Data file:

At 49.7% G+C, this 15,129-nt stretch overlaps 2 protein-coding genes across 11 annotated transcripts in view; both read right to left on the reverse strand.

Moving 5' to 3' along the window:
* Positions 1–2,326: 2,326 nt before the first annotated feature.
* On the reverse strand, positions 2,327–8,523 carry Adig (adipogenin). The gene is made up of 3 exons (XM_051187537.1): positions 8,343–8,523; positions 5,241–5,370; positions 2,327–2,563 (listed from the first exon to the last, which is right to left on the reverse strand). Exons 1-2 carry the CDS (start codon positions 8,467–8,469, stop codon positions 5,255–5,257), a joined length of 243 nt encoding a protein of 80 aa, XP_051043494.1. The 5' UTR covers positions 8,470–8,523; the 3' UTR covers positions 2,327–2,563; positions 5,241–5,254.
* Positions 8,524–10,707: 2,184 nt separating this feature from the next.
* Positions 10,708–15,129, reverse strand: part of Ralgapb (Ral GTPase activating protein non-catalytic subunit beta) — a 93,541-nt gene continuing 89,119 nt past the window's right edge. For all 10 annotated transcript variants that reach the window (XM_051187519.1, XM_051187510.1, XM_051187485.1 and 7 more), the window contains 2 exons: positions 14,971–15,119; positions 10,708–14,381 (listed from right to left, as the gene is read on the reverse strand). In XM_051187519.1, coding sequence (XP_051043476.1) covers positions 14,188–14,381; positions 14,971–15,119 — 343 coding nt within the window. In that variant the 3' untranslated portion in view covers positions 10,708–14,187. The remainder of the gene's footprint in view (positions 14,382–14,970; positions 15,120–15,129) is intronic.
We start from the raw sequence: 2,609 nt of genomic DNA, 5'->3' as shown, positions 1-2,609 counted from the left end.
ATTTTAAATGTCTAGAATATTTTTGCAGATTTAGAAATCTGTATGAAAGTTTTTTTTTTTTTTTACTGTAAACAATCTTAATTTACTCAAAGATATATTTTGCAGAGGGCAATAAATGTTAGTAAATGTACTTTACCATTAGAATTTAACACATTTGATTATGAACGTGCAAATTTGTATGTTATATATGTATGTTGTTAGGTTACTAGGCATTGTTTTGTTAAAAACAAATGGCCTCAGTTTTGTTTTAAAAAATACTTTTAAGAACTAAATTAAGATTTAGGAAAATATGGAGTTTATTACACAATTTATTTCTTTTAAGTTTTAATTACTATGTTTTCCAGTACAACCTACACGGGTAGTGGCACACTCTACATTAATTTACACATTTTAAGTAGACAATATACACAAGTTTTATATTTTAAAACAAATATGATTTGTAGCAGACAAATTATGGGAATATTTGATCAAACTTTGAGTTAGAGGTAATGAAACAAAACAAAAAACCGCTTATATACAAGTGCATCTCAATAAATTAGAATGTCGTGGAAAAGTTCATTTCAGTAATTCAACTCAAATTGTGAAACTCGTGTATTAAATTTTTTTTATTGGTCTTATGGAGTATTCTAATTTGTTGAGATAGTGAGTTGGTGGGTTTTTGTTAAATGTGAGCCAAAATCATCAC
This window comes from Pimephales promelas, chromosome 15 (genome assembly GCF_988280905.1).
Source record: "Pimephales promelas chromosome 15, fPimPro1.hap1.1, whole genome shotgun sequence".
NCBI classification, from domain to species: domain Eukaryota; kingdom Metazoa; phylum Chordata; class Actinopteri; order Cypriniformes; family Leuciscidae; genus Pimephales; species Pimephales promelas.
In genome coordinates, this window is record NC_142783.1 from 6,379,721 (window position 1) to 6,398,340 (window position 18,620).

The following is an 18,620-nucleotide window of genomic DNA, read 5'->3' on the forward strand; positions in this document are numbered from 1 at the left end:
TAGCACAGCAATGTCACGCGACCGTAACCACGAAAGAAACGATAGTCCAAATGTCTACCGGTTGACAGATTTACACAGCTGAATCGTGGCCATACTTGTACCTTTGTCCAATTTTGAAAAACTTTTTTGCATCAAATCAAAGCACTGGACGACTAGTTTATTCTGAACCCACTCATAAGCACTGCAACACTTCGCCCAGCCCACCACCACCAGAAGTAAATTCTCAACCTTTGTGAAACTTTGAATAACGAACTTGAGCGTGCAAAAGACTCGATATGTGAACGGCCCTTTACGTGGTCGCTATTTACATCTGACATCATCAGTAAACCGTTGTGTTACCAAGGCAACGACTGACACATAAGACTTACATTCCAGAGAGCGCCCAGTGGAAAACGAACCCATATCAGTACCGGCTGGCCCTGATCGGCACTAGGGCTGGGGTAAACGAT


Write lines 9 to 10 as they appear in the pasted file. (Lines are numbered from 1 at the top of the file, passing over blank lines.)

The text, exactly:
This window comes from Pimephales promelas, chromosome 15 (genome assembly GCF_988280905.1).
Source record: "Pimephales promelas chromosome 15, fPimPro1.hap1.1, whole genome shotgun sequence".